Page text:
Click on screenshot to zoom
Danger level 7
Type: Trojans
Common infection symptoms:
  • Slow Computer
  • System crashes
  • Connects to the internet without permission
  • Installs itself without permissions
  • Can't be uninstalled via Control Panel

Juwon Ransomware

Juwon Ransomware, also known as Jw Ransomware, is a threat that could become a big problem for Windows users. At the time of research, this malware was neither spreading nor encrypting files as expected, and that leads us to believe that its developer is still perfecting it. Of course, it is always possible that this threat could just vanish due to its ineffectiveness, but it is also possible that it could strike at full force. Due to this possibility, we need to look at this ransomware as a serious threat. Hopefully, no one faces it, but if you read this report, you will be prepared for the potential attack. It goes without saying that protected systems are the ones that can stand strong against this malware. So, if you think that you could do more to strengthen your Windows security, you should not postpone it. You also want to think about your personal files. Even if anti-malware software is set in place, you need a second layer of protection. We discuss that, along with the removal of Juwon Ransomware, in this report.

There is not much information about the distribution of Juwon Ransomware, but we have analyzed enough file-encryptors to know that most of them use spam email attachments, downloaders, remote-access vulnerabilities, and other malicious infections to spread. Reliable anti-malware software can help you defend your operating system against ransomware, but if you are not going to install it any time, at least make sure to be careful about how you download files, as well as what kind of content you interact with. If you are not careful, Juwon Ransomware might slither in without any warning. Once the threat invades, it should begin encrypting files almost immediately. It is not clear, at this point, which kinds of files this malware might encrypt, or if it has specific targets (e.g., one specific location or drive), and it is also unknown if unique extensions could be added to the corrupted files to mark them. In any case, if files are encrypted, it is unlikely that decrypting them would be possible. They would remain encrypted even if you deleted the malicious ransomware.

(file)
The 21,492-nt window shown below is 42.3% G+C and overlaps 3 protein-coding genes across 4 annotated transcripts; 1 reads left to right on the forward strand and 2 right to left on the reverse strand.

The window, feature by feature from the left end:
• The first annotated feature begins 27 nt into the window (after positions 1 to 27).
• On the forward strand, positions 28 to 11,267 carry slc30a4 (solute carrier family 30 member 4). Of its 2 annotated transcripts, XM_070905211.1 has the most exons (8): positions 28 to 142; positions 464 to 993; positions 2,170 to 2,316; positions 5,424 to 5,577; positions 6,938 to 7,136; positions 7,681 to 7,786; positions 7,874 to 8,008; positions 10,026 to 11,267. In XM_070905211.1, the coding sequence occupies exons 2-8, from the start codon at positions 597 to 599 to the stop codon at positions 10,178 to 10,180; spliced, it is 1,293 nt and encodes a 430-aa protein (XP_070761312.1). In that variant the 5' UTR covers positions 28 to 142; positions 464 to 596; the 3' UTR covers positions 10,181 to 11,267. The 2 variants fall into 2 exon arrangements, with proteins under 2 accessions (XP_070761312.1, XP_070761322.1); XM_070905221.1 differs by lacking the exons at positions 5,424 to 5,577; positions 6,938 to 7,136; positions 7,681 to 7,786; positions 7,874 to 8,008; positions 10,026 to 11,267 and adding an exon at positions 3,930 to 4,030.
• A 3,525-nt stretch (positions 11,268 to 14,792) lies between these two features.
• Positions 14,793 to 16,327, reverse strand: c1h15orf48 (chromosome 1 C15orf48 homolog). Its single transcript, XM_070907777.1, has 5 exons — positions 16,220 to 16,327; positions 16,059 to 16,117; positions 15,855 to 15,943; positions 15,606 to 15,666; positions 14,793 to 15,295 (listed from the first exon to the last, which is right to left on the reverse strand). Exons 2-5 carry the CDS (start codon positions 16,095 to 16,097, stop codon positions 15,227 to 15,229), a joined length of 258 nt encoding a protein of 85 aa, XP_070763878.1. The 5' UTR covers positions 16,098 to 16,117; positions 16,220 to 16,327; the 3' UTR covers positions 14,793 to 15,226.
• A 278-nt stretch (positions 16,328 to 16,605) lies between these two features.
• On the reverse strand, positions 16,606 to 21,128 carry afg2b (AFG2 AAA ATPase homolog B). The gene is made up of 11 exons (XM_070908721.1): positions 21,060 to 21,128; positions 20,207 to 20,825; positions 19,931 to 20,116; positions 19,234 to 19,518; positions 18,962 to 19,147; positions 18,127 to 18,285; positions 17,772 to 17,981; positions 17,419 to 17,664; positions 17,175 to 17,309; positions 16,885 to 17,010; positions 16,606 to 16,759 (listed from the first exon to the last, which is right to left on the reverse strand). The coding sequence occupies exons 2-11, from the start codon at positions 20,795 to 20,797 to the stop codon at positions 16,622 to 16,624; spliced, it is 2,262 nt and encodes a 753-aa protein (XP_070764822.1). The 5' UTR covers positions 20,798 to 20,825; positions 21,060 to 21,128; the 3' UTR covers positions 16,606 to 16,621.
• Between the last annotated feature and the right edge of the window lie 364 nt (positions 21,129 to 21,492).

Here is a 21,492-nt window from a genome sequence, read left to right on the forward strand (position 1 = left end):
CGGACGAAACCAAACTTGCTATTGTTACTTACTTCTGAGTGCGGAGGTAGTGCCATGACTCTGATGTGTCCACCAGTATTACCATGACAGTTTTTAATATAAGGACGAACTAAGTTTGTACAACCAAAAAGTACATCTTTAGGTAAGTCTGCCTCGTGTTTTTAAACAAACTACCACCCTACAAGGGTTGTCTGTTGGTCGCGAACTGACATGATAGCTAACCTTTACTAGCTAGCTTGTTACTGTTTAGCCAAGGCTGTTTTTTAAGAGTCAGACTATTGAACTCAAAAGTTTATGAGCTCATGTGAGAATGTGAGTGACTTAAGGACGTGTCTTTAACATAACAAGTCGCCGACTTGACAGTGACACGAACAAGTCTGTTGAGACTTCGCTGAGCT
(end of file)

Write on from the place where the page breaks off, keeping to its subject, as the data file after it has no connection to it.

Although Juwon Ransomware is likely to encrypt files permanently, the creator of this malware might still ask a ransom in return for an alleged “decryptor.” This should be done via the “jw ransomware” window launched after encryption. The message in this window claims that files can be recovered only if the victim has a “password” and a “decryptor.” Also, it is stated that “failure to enter the password within 24 hours” would destroy the computer. This is a complete nonsense. The sample we tested listed a non-existent bitcoin wallet address (12t9YDPgwueZ9NyMgw519p7AA8lsjr65Mw), but that could be rectified very easily. It is also unclear what the ransom is. It might seem that the ransom is 10 Bitcoin if you look at this statement: “Purchase Bitcoin 10 and send it to this address.” However, that would make no sense because 10 Bitcoin is around 34,000 USD (the sum could be slightly different at the time you are reading). The ransom note also lists as the email to contact. We do not recommend contacting cyber criminals or paying the ransom. We recommend deleting Juwon Ransomware.

We have already discussed the importance of anti-malware software for the protection of your operating system. This software also can help with the removal of threats that exist on your operating system. If it attacks, the right security software should also be able to delete Juwon Ransomware. Unfortunately, even if the threat is removed successfully – regardless of the method you use – your files will not be recovered. At this point, there is no software that could help you either. That being said, if you have backups, your files are perfectly safe, and once you remove the corrupted copies, you can relocate files from backup to your computer at any point. If backups were not set up before the invasion of malware, let this be a lesson that you need to be more careful about your and your files’ security.

Juwon Ransomware Removal

  1. Launch Task Manager (tap Ctrl+Alt+Delete and click Start Task Manager).
  2. Move to the Processes.
  3. Look for malicious processes, right-click and select Open file location.
  4. Terminate processes and Delete malicious files.
  5. Delete all recently downloaded suspicious files.
  6. Empty Recycle Bin.
  7. Perform a full system scan to check for malware leftovers.
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